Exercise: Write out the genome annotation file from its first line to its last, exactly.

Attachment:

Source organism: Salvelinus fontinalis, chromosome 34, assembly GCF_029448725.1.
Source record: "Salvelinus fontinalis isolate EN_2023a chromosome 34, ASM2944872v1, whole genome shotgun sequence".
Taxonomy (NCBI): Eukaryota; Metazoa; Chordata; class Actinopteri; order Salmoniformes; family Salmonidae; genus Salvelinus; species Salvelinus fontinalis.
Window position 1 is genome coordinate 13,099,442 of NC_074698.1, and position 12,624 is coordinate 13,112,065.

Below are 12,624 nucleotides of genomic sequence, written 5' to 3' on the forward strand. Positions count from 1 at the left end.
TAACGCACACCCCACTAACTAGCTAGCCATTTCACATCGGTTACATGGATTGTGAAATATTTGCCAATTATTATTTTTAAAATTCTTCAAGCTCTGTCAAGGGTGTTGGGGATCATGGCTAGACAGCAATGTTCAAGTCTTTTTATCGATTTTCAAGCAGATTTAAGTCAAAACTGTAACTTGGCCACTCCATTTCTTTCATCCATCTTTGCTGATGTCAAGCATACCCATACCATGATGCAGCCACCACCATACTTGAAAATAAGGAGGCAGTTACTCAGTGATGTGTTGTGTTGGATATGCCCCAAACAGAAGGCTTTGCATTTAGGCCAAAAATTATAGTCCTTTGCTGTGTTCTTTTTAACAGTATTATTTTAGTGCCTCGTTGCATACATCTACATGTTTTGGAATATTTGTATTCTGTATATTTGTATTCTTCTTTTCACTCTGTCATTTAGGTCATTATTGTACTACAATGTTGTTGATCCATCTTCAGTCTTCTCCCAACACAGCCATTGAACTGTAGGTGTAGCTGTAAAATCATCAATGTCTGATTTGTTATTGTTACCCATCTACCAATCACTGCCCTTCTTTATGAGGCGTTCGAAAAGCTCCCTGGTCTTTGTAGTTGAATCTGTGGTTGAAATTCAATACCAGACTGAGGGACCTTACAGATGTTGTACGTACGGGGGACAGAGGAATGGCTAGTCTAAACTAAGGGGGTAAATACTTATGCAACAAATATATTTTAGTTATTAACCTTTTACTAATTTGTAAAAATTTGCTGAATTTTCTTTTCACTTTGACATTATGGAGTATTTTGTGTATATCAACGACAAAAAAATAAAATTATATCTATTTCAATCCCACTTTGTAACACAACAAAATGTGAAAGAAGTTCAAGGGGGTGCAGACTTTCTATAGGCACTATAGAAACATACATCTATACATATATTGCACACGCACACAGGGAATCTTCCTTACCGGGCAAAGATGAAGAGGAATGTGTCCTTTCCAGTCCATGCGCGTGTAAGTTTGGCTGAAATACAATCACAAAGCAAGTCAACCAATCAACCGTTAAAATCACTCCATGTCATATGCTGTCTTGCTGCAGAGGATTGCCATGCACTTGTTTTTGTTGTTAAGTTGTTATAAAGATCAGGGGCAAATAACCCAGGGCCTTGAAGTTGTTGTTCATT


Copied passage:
Source organism: Salvelinus fontinalis, chromosome 34, assembly GCF_029448725.1.
Source record: "Salvelinus fontinalis isolate EN_2023a chromosome 34, ASM2944872v1, whole genome shotgun sequence".
Taxonomy (NCBI): Eukaryota; Metazoa; Chordata; class Actinopteri; order Salmoniformes; family Salmonidae; genus Salvelinus; species Salvelinus fontinalis.
Window position 1 is genome coordinate 13,099,442 of NC_074698.1, and position 12,624 is coordinate 13,112,065.

Below are 12,624 nucleotides of genomic sequence, written 5' to 3' on the forward strand. Positions count from 1 at the left end.
TAACGCACACCCCACTAACTAGCTAGCCATTTCACATCGGTTACATGGATTGTGAAATATTTGCCAATTATTATTTTTAAAATTCTTCAAGCTCTGTCAAGGGTGTTGGGGATCATGGCTAGACAGCAATGTTCAAGTCTTTTTATCGATTTTCAAGCAGATTTAAGTCAAAACTGTAACTTGGCCACTCCATTTCTTTCATCCATCTTTGCTGATGTCAAGCATACCCATACCATGATGCAGCCACCACCATACTTGAAAATAAGGAGGCAGTTACTCAGTGATGTGTTGTGTTGGATATGCCCCAAACAGAAGGCTTTGCATTTAGGCCAAAAATTATAGTCCTTTGCTGTGTTCTTTTTAACAGTATTATTTTAGTGCCTCGTTGCATACATCTACATGTTTTGGAATATTTGTATTCTGTATATTTGTATTCTTCTTTTCACTCTGTCATTTAGGTCATTATTGTACTACAATGTTGTTGATCCATCTTCAGTCTTCTCCCAACACAGCCATTGAACTGTAGGTGTAGCTGTAAAATCATCAATGTCTGATTTGTTATTGTTACCCATCTACCAATCACTGCCCTTCTTTATGAGGCGTTCGAAAAGCTCCCTGGTCTTTGTAGTTGAATCTGTGGTTGAAATTCAATACCAGACTGAGGGACCTTACAGATGTTGTACGTACGGGGGACAGAGGAATGGCTAGTCTAAACTAAGGGGGTAAATACTTATGCAACAAATATATTTTAGTTATTAACCTTTTACTAATTTGTAAAAATTTGCTGAATTTTCTTTTCACTTTGACATTATGGAGTATTTTGTGTATATCAACGACAAAAAAATAAAATTATATCTATTTCAATCCCACTTTGTAACACAACAAAATGTGAAAGAAGTTCAAGGGGGTGCAGACTTTCTATAGGCACTATAGAAACATACATCTATACATATATTGCACACGCACACAGGGAATCTTCCTTACCGGGCAAAGATGAAGAGGAATGTGTCCTTTCCAGTCCATGCGCGTGTAAGTTTGGCTGAAATACAATCACAAAGCAAGTCAACCAATCAACCGTTAAAATCACTCCATGTCATATGCTGTCTTGCTGCAGAGGATTGCCATGCACTTGTTTTTGTTGTTAAGTTGTTATAAAGATCAGGGGCAAATAACCCAGGGCCTTGAAGTTGTTGTTCATT